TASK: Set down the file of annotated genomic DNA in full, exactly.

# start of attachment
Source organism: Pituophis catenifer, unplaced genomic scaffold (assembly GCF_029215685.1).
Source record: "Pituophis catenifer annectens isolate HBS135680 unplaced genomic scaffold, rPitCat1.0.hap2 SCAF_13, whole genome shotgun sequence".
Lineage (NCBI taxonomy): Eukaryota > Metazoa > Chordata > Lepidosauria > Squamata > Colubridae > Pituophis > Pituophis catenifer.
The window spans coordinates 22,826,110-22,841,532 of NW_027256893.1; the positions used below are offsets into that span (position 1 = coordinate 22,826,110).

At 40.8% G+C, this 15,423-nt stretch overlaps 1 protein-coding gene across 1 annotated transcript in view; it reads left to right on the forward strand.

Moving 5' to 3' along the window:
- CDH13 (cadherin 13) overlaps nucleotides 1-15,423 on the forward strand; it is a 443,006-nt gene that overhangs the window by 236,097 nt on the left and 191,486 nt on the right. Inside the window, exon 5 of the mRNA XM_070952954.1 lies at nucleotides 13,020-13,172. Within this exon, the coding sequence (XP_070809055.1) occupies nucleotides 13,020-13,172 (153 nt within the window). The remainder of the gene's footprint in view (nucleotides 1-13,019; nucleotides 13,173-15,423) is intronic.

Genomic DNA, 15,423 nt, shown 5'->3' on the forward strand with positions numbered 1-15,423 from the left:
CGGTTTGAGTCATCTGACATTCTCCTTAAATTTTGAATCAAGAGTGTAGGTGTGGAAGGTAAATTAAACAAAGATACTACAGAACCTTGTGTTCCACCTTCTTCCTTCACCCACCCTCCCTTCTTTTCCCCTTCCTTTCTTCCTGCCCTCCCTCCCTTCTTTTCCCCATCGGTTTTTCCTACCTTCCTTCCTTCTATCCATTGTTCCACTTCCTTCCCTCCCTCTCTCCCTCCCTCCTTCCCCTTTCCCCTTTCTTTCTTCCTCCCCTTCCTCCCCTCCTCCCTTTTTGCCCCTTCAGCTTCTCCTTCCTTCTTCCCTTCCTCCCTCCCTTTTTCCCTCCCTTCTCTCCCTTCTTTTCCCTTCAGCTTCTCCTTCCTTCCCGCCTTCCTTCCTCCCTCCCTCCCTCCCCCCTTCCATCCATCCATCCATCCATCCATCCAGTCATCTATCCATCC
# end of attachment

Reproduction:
Source organism: Pituophis catenifer, unplaced genomic scaffold (assembly GCF_029215685.1).
Source record: "Pituophis catenifer annectens isolate HBS135680 unplaced genomic scaffold, rPitCat1.0.hap2 SCAF_13, whole genome shotgun sequence".
Lineage (NCBI taxonomy): Eukaryota > Metazoa > Chordata > Lepidosauria > Squamata > Colubridae > Pituophis > Pituophis catenifer.
The window spans coordinates 22,826,110-22,841,532 of NW_027256893.1; the positions used below are offsets into that span (position 1 = coordinate 22,826,110).

At 40.8% G+C, this 15,423-nt stretch overlaps 1 protein-coding gene across 1 annotated transcript in view; it reads left to right on the forward strand.

Moving 5' to 3' along the window:
- CDH13 (cadherin 13) overlaps nucleotides 1-15,423 on the forward strand; it is a 443,006-nt gene that overhangs the window by 236,097 nt on the left and 191,486 nt on the right. Inside the window, exon 5 of the mRNA XM_070952954.1 lies at nucleotides 13,020-13,172. Within this exon, the coding sequence (XP_070809055.1) occupies nucleotides 13,020-13,172 (153 nt within the window). The remainder of the gene's footprint in view (nucleotides 1-13,019; nucleotides 13,173-15,423) is intronic.

Genomic DNA, 15,423 nt, shown 5'->3' on the forward strand with positions numbered 1-15,423 from the left:
CGGTTTGAGTCATCTGACATTCTCCTTAAATTTTGAATCAAGAGTGTAGGTGTGGAAGGTAAATTAAACAAAGATACTACAGAACCTTGTGTTCCACCTTCTTCCTTCACCCACCCTCCCTTCTTTTCCCCTTCCTTTCTTCCTGCCCTCCCTCCCTTCTTTTCCCCATCGGTTTTTCCTACCTTCCTTCCTTCTATCCATTGTTCCACTTCCTTCCCTCCCTCTCTCCCTCCCTCCTTCCCCTTTCCCCTTTCTTTCTTCCTCCCCTTCCTCCCCTCCTCCCTTTTTGCCCCTTCAGCTTCTCCTTCCTTCTTCCCTTCCTCCCTCCCTTTTTCCCTCCCTTCTCTCCCTTCTTTTCCCTTCAGCTTCTCCTTCCTTCCCGCCTTCCTTCCTCCCTCCCTCCCTCCCCCCTTCCATCCATCCATCCATCCATCCATCCAGTCATCTATCCATCC